What in the world does Linda Ronstadt have to do with a fastball?
Nothing, you say?
Wrong you are (thank you, Yoda).
Hang on tight, we’re going to start with the Caruso of Rock, Roy Orbison.
In 1961 Joe Melson and the significantly more well-known Roy Orbison wrote and recorded a song called ‘Blue Bayou’. In the U.S. the song was released in 1963 as the B-side to the single ‘Mean Woman Blues’. ‘Blue Bayou’ was then re-released on Orbison’s album In Dreams later that year. ‘Blue Bayou’ was one of a string of Top-40 hits for Orbison in the early 60s and would later be covered by, you guessed it, Linda Ronstadt in 1977.
1977 was the year that Ronstadt started her journey to baseball alphabet stardom. She had been singing and performing professionally since 1960 at 14. But her career really took off in the 1970s. By the end of the 70s, she was considered one of the decade’s most successful female singers. And 1977 was the watershed year for not only her music career but also her baseball alphabet career. It was this year that she released her album Simple Dreams.
Simple Dreams was jam-packed with hits such as “Poor Poor Pitiful Me”, “Tumbling Dice”, and the aforementioned “Blue Bayou”. The album held the number 1 position on the Billboard 200 chart for five consecutive weeks and would go on to sell over 3 million albums in 1977 alone. And not only was her album tearing up the charts, but she also sang the National Anthem at game three of the 1977 World Series between the Los Angeles Dodgers and the New York Yankees. Her National Anthem performance at game three is still considered to be one of the best of all time.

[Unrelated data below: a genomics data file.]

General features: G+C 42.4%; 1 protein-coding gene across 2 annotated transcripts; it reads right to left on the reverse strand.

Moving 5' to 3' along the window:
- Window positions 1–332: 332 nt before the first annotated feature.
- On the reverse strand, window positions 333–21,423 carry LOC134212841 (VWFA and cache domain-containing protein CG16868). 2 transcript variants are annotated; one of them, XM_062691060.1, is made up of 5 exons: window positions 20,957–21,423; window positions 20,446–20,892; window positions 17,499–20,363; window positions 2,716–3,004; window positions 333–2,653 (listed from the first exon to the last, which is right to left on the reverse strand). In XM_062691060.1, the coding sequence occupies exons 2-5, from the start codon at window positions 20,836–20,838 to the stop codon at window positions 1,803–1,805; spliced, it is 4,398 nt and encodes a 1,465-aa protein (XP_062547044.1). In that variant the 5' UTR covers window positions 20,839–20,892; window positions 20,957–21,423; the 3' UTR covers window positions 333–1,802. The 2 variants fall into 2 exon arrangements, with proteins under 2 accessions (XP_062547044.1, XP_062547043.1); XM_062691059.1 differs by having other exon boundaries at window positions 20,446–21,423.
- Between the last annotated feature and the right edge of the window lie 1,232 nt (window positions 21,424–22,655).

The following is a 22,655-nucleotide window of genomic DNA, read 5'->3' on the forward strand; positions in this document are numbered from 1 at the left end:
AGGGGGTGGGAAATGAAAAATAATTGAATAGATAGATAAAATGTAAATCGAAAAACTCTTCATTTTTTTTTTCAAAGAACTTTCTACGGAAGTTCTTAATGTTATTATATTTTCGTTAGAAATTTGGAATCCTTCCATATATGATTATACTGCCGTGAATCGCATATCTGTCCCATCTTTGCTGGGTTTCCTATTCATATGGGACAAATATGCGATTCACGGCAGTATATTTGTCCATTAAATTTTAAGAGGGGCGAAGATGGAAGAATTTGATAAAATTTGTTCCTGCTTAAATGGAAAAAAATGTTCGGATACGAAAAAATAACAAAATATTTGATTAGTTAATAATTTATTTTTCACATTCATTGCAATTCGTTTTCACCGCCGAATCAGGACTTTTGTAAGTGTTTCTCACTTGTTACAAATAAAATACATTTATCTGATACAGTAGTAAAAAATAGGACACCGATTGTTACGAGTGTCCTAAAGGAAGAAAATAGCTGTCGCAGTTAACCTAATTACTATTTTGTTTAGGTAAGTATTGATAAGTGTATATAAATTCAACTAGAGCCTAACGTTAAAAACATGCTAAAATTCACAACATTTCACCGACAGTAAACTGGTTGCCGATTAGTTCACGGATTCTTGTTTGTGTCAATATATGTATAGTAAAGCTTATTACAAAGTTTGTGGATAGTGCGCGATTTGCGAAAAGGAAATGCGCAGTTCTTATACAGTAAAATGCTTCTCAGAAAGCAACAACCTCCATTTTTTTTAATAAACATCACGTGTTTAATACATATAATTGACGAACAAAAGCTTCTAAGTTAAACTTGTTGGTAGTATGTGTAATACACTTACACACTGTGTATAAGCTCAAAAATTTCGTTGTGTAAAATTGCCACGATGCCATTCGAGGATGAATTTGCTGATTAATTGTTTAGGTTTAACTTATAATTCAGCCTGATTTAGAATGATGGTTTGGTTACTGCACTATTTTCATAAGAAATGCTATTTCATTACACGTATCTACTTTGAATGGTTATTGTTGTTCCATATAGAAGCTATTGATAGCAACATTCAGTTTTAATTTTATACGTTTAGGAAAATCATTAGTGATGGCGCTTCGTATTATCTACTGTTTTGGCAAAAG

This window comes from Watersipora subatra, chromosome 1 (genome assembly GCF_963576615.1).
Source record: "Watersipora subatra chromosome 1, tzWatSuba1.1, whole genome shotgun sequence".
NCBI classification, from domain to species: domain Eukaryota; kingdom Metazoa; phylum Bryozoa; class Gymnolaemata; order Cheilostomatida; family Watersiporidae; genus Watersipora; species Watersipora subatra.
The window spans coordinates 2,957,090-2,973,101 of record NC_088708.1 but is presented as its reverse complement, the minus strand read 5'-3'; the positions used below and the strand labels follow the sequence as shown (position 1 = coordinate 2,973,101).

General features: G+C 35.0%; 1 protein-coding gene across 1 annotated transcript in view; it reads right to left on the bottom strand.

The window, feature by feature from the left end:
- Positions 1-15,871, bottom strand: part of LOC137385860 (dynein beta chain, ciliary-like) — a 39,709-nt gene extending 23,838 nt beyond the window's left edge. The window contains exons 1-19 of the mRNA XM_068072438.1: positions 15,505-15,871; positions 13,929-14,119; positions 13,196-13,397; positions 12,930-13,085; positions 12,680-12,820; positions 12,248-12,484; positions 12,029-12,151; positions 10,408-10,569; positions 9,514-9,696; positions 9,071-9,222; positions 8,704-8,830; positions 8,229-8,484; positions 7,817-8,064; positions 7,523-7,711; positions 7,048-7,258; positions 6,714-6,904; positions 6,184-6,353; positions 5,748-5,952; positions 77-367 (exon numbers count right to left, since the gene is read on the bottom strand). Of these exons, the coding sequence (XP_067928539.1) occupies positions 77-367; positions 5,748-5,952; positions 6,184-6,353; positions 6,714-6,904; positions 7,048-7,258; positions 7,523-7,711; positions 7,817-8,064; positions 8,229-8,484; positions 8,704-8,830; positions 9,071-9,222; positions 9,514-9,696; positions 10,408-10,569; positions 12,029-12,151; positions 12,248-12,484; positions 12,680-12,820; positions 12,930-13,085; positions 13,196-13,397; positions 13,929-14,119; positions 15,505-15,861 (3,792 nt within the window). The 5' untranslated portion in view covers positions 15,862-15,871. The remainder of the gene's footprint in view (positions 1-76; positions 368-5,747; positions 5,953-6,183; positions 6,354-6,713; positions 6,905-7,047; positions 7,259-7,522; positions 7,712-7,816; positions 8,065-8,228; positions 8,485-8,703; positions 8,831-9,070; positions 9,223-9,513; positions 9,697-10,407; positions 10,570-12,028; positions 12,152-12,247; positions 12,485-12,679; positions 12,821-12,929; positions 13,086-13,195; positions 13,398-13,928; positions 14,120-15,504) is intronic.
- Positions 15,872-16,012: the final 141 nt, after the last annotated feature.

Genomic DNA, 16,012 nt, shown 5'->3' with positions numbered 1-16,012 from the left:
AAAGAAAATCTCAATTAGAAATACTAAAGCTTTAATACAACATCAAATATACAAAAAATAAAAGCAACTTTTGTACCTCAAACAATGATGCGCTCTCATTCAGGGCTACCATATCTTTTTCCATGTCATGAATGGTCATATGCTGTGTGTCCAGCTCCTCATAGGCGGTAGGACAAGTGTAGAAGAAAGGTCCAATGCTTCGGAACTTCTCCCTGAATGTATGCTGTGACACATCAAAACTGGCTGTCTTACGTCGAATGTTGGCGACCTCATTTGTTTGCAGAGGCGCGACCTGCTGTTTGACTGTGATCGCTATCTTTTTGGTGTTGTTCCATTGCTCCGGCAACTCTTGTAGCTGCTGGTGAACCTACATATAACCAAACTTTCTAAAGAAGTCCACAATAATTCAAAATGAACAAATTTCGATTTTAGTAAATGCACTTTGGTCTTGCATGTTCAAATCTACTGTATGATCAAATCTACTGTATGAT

Blew by You
While singing a great rendition of the National Anthem at a World Series game is nothing to sneeze at, it is not the reason that Linda Ronstadt is synonymous with a fastball. We have Tim McCarver to thank for that.
If you aren’t already familiar with Tim McCarver, here’s some background. McCarver was a major league catcher for twenty-one years. He is most well-known for his time with the St. Louis Cardinals where he had two All-Star appearances and was a two-time World Series winner. Following his time with the Cardinals, he went on to play for the Philadelphia Phillies, the Montreal Expos, and the Boston Red Sox. Following his playing career, McCarver went on to become a baseball commentator.
It was during McCarver’s time as a commentator that Ronstadt took her place as a synonym for a fastball. In the early 80s, he worked as the color commentator for the New York Mets. During one of his broadcasts, he said that a fastball was a “Linda Ronstadt” because it was a pitch that “blew by you”. And that is why L is for Linda Ronstadt.
Benjamin Sabin is a baseball historian and writer. He has had various articles published by the Society For American Baseball Research (SABR). He is a lifelong San Francisco Giants fan, but he loves all things baseball. He is married, has a daughter, and two cats.